So we need to be cognizant of what are the potential harms. We need to be red teaming these systems and seeing are we getting problematic responses from generative AI, certainly, in terms of whether that's text generation through large language models or whether that's images that are being created that are potentially harmful in terms of their representation. And the same goes beyond accessibility to representation and diversity overall, right?

Neha: Yeah.

Martin: No, no, I think the classic example there was when we started introducing machine learning and data analysis in our watches and things to make us more healthy. We then have a watch that somebody in a wheelchair puts on and it tells them to stand up every five minutes when it was initially launched and things like this that we risk amplifying our own biases because of those training sets.

Aaron: Absolutely.

Martin: The classic example is when I look at some of these AI portrait studio picture things, I always have this wacky American-style smile that I'm not used to because I'm European and I have bad dentistry.

Aaron, we talked a lot when we talked about accessibility in previous episodes around increasing accessibility for the web, increasing accessibility in the tools that we use. It doesn't just make the products better for people with disabilities; it makes the product better for people like us who are temporarily not disabled. And does AI tools as well, is that also going to make for a better ecosystem for everybody, do you think?

Aaron: Absolutely. I view it in a very similar way. In the accessibility community, we often use metaphors like the “curb cut” and stuff like that to help people to understand that a ramp transitioning you from the raised sidewalk to the street level to be able to cross the street is useful for somebody who is navigating that space in a wheelchair, but it's also useful to people pushing a baby stroller or the delivery driver with their cart of boxes and stuff like that. And in the same way, when we build more robust systems that are able to be used by a broader selection of people, that is going to automatically create more opportunities for people who are temporarily not disabled, as you said.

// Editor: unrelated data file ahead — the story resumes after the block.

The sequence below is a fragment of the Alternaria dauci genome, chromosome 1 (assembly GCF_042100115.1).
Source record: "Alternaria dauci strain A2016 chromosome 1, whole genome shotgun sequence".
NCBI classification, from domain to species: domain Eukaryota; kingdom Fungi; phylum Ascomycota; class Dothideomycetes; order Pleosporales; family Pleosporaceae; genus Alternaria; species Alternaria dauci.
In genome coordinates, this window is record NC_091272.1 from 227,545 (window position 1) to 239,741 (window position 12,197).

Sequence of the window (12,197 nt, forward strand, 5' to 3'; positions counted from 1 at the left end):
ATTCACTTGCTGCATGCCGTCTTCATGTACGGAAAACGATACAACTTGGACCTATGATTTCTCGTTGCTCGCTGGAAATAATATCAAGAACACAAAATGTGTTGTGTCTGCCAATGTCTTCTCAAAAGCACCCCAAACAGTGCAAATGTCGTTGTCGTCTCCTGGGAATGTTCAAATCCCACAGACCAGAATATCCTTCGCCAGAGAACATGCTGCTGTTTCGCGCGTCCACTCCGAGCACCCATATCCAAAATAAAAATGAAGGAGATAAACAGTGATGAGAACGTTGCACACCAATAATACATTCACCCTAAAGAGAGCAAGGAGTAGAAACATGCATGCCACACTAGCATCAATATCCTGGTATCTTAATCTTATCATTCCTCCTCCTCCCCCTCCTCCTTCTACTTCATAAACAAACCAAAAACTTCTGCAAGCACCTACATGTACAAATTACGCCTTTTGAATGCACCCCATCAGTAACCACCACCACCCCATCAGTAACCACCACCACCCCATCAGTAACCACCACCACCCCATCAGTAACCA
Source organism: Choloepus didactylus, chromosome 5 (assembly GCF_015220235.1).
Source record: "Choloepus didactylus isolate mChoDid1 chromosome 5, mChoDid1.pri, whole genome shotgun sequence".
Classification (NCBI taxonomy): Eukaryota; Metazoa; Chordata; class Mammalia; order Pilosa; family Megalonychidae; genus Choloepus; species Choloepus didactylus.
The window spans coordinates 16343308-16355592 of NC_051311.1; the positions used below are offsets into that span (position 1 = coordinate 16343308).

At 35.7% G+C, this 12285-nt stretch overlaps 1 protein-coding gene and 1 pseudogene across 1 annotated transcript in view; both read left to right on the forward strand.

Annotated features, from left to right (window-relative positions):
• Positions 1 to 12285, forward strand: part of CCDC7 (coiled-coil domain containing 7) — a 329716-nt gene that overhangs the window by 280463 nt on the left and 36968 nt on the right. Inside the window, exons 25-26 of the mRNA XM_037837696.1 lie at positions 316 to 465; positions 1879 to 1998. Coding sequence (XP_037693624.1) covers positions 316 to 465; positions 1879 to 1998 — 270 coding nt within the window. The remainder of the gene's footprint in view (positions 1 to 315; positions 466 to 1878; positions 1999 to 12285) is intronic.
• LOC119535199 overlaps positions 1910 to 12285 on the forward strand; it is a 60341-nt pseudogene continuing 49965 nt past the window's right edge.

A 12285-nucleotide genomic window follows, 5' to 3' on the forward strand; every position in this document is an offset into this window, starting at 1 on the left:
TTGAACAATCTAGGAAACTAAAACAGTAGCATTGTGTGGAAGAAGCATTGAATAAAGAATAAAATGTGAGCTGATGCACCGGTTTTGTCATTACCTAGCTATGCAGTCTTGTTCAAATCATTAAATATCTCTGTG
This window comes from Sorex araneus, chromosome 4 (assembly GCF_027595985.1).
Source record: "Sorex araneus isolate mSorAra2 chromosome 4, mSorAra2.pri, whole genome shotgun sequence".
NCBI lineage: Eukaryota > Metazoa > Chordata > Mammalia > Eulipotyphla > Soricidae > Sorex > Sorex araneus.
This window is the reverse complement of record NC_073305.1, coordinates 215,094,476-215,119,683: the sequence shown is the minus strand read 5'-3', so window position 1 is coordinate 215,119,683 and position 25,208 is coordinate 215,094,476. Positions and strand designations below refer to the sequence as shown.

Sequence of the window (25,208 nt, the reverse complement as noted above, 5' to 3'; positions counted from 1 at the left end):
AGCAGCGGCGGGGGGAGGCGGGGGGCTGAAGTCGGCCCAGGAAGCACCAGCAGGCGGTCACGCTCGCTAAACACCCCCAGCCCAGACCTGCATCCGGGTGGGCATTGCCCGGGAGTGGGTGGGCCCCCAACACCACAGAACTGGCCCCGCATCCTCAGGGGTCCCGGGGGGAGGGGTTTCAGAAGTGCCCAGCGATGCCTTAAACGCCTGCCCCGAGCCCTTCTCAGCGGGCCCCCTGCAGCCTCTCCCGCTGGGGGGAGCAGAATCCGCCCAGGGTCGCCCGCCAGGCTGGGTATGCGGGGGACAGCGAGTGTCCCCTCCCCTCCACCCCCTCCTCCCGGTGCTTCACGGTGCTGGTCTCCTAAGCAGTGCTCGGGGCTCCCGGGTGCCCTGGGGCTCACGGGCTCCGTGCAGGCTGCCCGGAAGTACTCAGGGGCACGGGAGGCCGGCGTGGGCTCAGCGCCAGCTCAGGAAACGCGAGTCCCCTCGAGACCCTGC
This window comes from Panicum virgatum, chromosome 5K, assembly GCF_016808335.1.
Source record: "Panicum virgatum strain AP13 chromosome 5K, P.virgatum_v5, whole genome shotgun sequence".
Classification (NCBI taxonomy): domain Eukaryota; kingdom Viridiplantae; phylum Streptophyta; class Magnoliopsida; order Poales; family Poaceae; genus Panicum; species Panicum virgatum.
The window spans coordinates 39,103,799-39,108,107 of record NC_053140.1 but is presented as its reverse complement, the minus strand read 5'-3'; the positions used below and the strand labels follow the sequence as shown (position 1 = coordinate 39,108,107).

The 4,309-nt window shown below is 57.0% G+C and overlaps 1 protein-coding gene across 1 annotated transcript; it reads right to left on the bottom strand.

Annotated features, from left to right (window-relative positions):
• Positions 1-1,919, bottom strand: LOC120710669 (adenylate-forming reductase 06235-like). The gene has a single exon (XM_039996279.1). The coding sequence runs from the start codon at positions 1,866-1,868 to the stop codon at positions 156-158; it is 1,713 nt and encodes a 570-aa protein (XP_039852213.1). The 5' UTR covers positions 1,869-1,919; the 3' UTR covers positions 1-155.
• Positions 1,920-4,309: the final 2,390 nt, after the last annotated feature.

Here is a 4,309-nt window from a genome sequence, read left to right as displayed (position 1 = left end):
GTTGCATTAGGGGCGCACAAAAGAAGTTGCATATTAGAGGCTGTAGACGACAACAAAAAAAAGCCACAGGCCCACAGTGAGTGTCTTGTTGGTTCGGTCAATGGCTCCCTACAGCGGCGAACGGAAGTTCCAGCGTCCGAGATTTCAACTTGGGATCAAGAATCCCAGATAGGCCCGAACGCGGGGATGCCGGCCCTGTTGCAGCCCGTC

Martin: We were using Copilot a lot when we create our own documentation internally, and actually, what we've found is it's helping us in creating alt tags for images and things. We find it suggesting the alt tag for us and the alt text, and then it's sort of prompting people and reminding people to actually complete those things. So I'm already starting to see some benefits there, but we also need to add those biases into the system as we're building things to gently prompt things along and make sure we are encouraging those behaviors.

Aaron: Yeah. The image description stuff is interesting. Sometimes the models are pretty dead on in what they're providing for that, but often they don't take into account the context that the image is in. So you might be having a piece that is not intentionally about octopuses, but you've got a photo of an octopus in there because it's a metaphor for something that you're talking about, but the alt text that it'll prompt you with is, "An octopus on the sea floor" or something like that when you might want that to actually be like, "An octopus is a representation of X, Y or Z."

And I almost feel like in some ways, bad alt text generation in those contexts is sort of a needling of you to be like, "Oh, that's really bad. I need to replace that alt text with something that actually makes sense and is going to be more usable." And as a forcing function, yes, the ultimate alt text may not be great if you're just taking the image description that the AI is suggesting, but if it prompts you to then actually go and tune that, that's a good thing. That's a good forcing function.

Neha: Yeah. I think that's what I was also thinking about when I was asking you earlier, I was like, "Oh, what about the fear and what about these potential downsides?" The flip side of that coin is that it can help us aspire to be better. And I do think that we started asking this a little bit earlier and in previous episodes, are our jobs at risk? It really depends on how you embrace AI. If you use it as someone who is assistive or a Copilot or someone who nudges you and inspires you to be better, and if we design technology to make those suggestions, you could either A, take it as like, "Hey, this is the alt text and I guess that's why the AI's not good enough," or you're saying, "Hey, I was not going to think about putting alt text in. I'm really glad it reminded me now instead of having to go through code review and finding it out later." So it really depends on how we embrace it and incorporate it.